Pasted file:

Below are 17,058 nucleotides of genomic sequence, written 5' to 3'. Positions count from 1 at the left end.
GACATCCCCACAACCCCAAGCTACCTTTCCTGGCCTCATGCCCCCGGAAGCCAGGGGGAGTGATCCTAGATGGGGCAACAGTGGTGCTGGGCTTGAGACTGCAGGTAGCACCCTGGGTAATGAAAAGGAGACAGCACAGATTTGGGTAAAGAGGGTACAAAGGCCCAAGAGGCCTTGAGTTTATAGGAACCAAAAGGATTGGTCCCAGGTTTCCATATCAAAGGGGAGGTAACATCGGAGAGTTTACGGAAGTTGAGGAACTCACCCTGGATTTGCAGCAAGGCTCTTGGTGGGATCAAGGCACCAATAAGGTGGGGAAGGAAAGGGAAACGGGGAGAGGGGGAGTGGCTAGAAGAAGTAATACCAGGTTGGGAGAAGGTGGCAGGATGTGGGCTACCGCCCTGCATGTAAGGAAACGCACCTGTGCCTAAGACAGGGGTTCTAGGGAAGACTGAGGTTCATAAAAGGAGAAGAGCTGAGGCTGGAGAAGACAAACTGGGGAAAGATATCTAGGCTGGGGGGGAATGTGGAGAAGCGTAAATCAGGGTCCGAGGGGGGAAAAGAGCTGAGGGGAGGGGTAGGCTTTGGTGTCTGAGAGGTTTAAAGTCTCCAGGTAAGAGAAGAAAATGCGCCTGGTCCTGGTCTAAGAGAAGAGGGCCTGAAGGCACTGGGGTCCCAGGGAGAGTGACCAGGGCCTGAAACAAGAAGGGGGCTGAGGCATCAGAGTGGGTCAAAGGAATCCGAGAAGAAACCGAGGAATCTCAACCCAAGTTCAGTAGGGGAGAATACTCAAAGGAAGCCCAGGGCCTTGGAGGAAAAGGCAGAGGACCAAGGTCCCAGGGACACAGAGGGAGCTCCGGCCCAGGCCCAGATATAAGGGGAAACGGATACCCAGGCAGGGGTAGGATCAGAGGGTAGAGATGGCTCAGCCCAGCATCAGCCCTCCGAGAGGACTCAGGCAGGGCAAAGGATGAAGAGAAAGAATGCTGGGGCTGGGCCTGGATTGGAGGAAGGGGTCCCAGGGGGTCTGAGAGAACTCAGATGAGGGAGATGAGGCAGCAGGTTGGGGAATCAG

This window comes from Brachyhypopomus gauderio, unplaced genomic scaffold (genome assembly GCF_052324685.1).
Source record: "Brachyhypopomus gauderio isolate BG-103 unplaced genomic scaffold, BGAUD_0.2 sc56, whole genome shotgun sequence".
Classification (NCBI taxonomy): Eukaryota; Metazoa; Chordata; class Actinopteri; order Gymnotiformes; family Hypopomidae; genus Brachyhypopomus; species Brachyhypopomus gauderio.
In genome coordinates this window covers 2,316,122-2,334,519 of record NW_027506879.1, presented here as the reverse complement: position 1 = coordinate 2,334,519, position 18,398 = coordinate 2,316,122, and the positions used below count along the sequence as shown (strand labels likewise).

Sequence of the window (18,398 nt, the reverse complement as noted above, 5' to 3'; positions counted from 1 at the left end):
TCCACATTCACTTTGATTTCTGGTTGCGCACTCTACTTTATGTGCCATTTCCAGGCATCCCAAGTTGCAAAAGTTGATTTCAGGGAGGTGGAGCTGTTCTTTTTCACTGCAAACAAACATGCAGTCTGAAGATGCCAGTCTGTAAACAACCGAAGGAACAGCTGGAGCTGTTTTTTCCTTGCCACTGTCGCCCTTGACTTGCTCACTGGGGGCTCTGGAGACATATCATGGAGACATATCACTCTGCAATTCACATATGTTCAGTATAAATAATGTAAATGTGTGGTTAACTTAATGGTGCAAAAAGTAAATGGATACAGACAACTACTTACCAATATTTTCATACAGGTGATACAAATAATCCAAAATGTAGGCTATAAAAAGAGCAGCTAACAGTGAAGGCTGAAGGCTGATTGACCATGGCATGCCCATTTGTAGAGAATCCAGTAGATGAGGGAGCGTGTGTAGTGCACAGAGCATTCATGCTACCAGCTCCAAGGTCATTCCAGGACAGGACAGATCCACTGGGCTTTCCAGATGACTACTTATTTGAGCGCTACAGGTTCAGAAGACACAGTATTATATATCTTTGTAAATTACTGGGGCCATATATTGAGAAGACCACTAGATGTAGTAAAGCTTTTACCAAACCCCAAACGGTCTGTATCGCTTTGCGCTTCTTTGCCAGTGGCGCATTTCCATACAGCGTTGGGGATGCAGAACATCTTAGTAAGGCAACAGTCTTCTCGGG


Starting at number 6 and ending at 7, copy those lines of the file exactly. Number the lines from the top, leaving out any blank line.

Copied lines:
In genome coordinates this window covers 2,316,122-2,334,519 of record NW_027506879.1, presented here as the reverse complement: position 1 = coordinate 2,334,519, position 18,398 = coordinate 2,316,122, and the positions used below count along the sequence as shown (strand labels likewise).

Sequence of the window (18,398 nt, the reverse complement as noted above, 5' to 3'; positions counted from 1 at the left end):